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Understanding the Build Process

OSBS creates an OpenShift BuildConfig to store the configuration details about how to run atomic-reactor and which git commit to build from. If there is already a BuildConfig for the image (and branch), it is updated. Afterwards, a Build is instantiated from the BuildConfig.

The default OpenShift BuildConfig runPolicy of "Serial" is used, meaning only one Build will run at a time for a given BuildConfig, and other Builds will remain queued and unprocessed until the running build finishes. This is preferable to "SerialLatestOnly", which cancels all but the most recent pending queued build, because build logs for any user-submitted build can be watched through to completion.

OSBS uses two types of OpenShift Build:

worker build
for creating the container images
orchestrator build
for creating and managing worker builds

The cluster which runs orchestrator builds is referred to here as the orchestrator cluster, and the cluster which runs worker builds is referred to here as the worker cluster.

Note that the orchestrator cluster itself may also be configured to accept worker builds, so the cluster may be both orchestrator and worker. Alternatively some sites may want separate clusters for these functions.

The orchestrator build makes use of :ref:`config.yaml` to discover which worker clusters to direct builds to and whether/which node selector is required for each.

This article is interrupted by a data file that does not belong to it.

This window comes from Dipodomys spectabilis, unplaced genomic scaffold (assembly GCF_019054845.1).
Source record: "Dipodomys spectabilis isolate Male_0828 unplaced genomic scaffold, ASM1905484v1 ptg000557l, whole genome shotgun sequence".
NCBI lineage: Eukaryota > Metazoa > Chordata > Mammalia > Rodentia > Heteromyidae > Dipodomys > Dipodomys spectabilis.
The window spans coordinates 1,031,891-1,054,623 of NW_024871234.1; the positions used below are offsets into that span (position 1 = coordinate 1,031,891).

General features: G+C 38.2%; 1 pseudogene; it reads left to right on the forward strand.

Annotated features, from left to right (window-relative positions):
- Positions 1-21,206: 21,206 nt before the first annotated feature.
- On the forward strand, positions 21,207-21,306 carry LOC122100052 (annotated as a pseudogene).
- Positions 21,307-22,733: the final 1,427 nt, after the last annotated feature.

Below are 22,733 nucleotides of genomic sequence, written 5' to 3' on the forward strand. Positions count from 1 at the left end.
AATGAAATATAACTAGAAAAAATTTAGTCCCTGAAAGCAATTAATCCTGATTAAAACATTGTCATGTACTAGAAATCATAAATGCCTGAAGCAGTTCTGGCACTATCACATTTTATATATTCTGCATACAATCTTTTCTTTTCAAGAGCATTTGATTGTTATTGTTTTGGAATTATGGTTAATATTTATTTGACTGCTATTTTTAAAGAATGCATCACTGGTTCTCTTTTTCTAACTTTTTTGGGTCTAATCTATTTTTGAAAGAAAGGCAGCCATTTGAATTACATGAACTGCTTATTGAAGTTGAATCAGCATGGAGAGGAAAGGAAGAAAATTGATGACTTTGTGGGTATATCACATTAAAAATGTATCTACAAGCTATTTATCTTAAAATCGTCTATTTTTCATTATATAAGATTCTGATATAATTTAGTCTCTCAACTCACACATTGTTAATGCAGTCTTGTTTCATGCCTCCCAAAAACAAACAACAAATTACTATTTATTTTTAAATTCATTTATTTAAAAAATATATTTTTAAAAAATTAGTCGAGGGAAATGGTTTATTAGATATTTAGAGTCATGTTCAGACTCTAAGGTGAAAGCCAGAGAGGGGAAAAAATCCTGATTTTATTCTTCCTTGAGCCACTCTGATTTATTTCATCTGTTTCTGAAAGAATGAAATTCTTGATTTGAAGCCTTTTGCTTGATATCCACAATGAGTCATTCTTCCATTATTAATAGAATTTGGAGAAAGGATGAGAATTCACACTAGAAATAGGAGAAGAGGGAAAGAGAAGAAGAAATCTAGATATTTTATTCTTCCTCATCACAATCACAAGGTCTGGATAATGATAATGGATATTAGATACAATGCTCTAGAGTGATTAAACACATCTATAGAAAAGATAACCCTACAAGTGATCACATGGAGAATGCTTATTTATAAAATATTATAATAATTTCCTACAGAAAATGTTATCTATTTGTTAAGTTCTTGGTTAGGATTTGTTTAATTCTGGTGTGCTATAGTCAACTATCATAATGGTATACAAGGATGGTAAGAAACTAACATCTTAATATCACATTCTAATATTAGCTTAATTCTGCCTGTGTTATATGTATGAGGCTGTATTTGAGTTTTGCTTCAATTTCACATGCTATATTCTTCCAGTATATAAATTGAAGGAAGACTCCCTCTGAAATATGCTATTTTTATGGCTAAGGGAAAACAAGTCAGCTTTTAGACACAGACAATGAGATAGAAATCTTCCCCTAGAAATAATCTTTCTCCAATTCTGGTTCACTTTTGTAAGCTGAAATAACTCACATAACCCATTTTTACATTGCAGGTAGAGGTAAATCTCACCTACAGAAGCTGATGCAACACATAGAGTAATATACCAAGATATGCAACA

The separation of tasks between the orchestrator build and the worker build is called the "arrangement".

Arrangement versions lower than 6 are no longer supported (but each new version typically builds on the previous one, so no functionality is lost).

Arrangement version 1 (delegation)

This arrangement version is no longer supported.

In this arrangement, the orchestrator build chooses a worker cluster and creates a worker build in that cluster. From then on, the worker build performs all the tasks required.

Delegating this way allows for future features such as multi-platform builds (with multiple worker builds per orchestrator build) and automated triggered rebuilds (where the orchestrator cluster has complete knowledge of the latest build configurations and their triggers).

.. graphviz:: images/
   :caption: Orchestrator and worker builds (arrangement v1)


Steps performed by the orchestrator build are:

  • For layered images:
    • pull the parent image in order to inspect environment variables (this is to allow substitution to be performed in the "release" label)